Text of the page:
Too often these objectives are confused, but the difference is vital to the future of the engineering industry by Alan Reeve

How often have you heard the comment from companies that HNC/HND trained technicians are more useful than university educated graduates when starting someone on a new career in instrumentation and control?

However, this grade of employee may well be frustrated later on when management positions are blocked. It is also difficult for the new graduate who often thinks he is trained to apply all he has learned at university. Unless he has a degree which has been combined with industry training, he is rapidly brought down to earth when he finds that he will be lucky if he can apply 10% of his hard-earned knowledge.

For the HNC/D specialist, he/she could find that drawings have to be signed or safety cases (to IEC1508) reviewed by a CEng with, arguably, less experience and overall competence. Couple this with the philosophy that anybody over 55 is overdue for retirement and can be replaced by somebody 30 years younger at a reduced salary, and you have a recipe for discontent and eventually falling standards.

Over 100 replies were received following recent letters in C&I about courses to be offered at the university of Greenwich next year on process measurement and control engineering.

One of these was from Douglas Bell at BPChemicals in Grangemouth. He is a DCS engineer working with TDC3000, Provox and Spectrum systems at BP.

He is progressing from an apprenticeship as an instrument technician with an HNC to chartered engineer, which will take him five years part time. He is currently studying obsolete TDC 2000 technology at Falkirk. `I just want the piece of paper at the end, but do not foresee learning a lot that will be of value’, said Bell.

It takes two years to convert to an HND, then one year for an Honours degree and two years for a Masters degree – a total of five years.

There is a growing number of university places that are available today. Jonathan Love, from Sheffield University says: `My gut feeling is that there should be two trained and experienced HNC/D technicians for every graduate, but that now the ratio is reversed’.

So what can be done to bridge these gaps and provide industry with the balance of skill levels needed to handle all aspects of control systems? We need to cover from conceptual process design, through specification of systems and instrumentation, to installation, operation and maintenance, using basic and advanced microprocessor technology.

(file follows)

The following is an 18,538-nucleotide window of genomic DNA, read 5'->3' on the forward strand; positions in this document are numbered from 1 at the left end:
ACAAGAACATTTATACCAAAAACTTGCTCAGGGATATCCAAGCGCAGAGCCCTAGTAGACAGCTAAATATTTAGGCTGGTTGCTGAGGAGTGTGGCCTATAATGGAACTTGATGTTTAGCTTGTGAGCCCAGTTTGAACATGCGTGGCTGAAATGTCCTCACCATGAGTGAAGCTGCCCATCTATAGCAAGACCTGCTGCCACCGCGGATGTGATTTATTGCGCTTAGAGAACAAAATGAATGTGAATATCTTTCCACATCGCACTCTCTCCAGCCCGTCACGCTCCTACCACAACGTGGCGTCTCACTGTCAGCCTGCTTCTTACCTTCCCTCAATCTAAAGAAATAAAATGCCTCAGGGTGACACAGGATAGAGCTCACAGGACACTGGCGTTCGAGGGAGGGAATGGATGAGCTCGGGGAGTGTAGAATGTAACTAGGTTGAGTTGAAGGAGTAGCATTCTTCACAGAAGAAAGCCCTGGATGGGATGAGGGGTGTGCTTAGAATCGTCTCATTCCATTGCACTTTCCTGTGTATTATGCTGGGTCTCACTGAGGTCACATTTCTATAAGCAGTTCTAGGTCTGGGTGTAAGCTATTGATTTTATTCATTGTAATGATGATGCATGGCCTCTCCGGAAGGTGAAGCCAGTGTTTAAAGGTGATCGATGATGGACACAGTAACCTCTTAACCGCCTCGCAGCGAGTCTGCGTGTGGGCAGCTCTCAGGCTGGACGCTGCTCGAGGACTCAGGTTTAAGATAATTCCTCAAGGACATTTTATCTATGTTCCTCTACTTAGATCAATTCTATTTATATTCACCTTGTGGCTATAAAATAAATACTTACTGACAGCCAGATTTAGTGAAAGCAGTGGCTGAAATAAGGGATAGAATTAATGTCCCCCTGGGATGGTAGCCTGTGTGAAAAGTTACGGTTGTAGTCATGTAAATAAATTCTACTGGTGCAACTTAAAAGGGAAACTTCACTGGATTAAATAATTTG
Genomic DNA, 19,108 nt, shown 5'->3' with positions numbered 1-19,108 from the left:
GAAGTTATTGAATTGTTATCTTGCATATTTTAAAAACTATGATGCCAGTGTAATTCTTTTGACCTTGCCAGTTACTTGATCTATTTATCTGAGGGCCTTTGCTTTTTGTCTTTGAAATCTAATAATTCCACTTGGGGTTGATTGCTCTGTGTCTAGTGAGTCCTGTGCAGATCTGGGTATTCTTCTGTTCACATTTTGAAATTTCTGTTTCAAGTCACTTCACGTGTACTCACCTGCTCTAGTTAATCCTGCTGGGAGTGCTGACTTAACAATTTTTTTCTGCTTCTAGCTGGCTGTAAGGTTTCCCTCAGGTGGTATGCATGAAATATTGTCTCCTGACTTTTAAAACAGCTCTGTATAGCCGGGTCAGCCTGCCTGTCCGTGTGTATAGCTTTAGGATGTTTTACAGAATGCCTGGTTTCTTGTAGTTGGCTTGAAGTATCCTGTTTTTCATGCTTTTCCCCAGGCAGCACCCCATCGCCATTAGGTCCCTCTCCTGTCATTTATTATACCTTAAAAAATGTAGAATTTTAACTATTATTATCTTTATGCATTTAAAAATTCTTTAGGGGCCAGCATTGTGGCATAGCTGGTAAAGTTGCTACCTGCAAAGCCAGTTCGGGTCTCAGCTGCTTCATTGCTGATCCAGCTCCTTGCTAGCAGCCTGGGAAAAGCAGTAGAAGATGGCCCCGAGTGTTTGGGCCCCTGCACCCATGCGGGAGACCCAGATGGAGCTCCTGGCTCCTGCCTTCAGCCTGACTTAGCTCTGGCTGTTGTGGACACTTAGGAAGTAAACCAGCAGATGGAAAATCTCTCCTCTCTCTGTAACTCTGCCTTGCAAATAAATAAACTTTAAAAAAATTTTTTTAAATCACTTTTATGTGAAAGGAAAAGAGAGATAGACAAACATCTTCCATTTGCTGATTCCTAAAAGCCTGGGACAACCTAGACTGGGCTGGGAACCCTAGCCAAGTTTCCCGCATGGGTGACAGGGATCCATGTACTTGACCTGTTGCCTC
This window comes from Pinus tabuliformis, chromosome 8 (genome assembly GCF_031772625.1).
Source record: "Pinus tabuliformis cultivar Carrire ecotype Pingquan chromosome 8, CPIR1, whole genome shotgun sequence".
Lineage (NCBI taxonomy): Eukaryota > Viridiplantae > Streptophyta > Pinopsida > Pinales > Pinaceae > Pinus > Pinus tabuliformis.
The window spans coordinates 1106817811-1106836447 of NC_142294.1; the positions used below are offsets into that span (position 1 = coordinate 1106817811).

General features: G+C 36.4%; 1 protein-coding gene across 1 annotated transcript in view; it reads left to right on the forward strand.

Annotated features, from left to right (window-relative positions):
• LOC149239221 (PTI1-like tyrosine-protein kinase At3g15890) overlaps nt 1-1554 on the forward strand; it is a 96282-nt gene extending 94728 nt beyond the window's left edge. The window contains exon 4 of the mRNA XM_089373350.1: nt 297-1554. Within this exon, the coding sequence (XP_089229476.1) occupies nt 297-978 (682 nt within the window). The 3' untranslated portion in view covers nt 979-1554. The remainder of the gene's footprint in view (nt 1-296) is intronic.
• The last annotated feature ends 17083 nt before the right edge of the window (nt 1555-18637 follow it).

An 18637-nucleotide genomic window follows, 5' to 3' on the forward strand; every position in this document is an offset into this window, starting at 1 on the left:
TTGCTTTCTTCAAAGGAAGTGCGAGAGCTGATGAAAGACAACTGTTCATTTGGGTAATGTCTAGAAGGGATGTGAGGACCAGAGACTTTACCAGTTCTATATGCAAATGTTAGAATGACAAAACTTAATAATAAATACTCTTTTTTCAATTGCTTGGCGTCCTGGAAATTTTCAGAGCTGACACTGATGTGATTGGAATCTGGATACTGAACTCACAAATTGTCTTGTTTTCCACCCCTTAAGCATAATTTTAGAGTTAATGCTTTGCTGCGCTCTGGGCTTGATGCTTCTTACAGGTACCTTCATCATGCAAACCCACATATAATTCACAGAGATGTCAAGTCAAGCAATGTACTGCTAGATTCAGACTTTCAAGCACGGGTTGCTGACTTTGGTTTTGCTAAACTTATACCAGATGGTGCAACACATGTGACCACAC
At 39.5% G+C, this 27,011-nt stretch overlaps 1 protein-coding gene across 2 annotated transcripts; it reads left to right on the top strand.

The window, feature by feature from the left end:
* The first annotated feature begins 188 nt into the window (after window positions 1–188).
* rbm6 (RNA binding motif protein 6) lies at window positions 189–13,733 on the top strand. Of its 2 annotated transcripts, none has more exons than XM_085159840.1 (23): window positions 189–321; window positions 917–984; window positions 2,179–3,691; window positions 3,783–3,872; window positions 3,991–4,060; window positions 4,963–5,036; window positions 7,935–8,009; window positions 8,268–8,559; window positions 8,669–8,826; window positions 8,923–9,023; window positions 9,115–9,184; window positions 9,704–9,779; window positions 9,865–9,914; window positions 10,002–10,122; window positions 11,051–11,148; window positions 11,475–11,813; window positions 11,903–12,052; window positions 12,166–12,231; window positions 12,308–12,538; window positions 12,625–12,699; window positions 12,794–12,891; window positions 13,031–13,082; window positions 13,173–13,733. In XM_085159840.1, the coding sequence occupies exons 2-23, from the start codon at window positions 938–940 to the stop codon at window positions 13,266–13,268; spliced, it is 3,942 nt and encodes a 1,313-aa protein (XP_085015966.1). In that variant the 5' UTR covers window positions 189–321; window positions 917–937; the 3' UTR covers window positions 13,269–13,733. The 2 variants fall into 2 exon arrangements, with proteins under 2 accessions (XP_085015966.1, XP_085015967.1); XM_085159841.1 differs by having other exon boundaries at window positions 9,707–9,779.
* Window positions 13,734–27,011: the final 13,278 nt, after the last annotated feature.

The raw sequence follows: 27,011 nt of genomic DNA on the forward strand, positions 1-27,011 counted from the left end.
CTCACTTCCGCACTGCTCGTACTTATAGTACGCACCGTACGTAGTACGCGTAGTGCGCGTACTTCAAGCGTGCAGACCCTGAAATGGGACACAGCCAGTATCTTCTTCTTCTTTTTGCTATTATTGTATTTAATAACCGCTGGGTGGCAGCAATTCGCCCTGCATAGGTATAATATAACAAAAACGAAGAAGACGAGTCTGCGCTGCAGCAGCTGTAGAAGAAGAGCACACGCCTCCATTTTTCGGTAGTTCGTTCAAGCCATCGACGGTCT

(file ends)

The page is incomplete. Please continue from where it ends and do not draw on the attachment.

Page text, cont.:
For people employed in specific sectors, the Engineering and Physical Sciences Research Council (EPSRC) response for one year full time MSc has failed. The alternative is the Integrated Graduate Development Scheme (IGDS) at the MSc level.

The shift in training is away from funding full-time theoretical training to striking a sensible balance with practice applied in industry.

IGDS programmes that have been developed jointly with universities and industry. And, over 40 programmes are now operating throughout the UK.

Courses include: advanced microelectronics for industrialists (Bolton Institute); electronic product engineering (Glamorgan University); safety critical systems engineering (York University); environmental engineering (Portsmouth University); and Engineering business management (York/Hull Universities).

More details are available from the EPSRC in Swindon on 01793 444038.

The University of Sheffield is typical of many universities that are trying to bridge the gap between an all round education and specialist training needed for industry.

Typically, 16 modules are available from which nine need to be selected. Each module is supported by a mixed group – such as the batch control module, which is supported by Eurotherm and ICI-Eutech, along with two academics and one consultant. Each module involves one week full time study and eight weeks part time work away from University. At the end of this there is an assignment to be completed followed by an exam.

Open University courses for control systems have recently closed, reportedly due to too high a failure rate in advanced mathematics. However, there is a course handled by the OU on manufacturing: management and technology.

Similarly, Continual Professional Development has been likened to a `Green Shield Stamps’ exercise. However, changes are afoot within the professional institutions to tighten both accreditation of courses and the need to attend recognised events to retain Chartered Engineer status. Colin Carter at the InstMC on 0171 387 4949 can provide details.

Universities are increasingly being forced to look for alternative sources to Government for funding, including industry and student loans. So it is unlikely that four year degree course will be promoted in the near future.

However, there are moves within SARTOR (Standards And Routes TO Registration), a sub-committee of the Engineering Council, that now make it necessary to have a Masters degree as a minimum basis for a Chartered Engineer.

Routes for SARTOR accreditation are shown in the diagram on page 53. The Engineering Professors’ Council, headed by Professor Plumb, prefers tougher and simpler accreditation routes.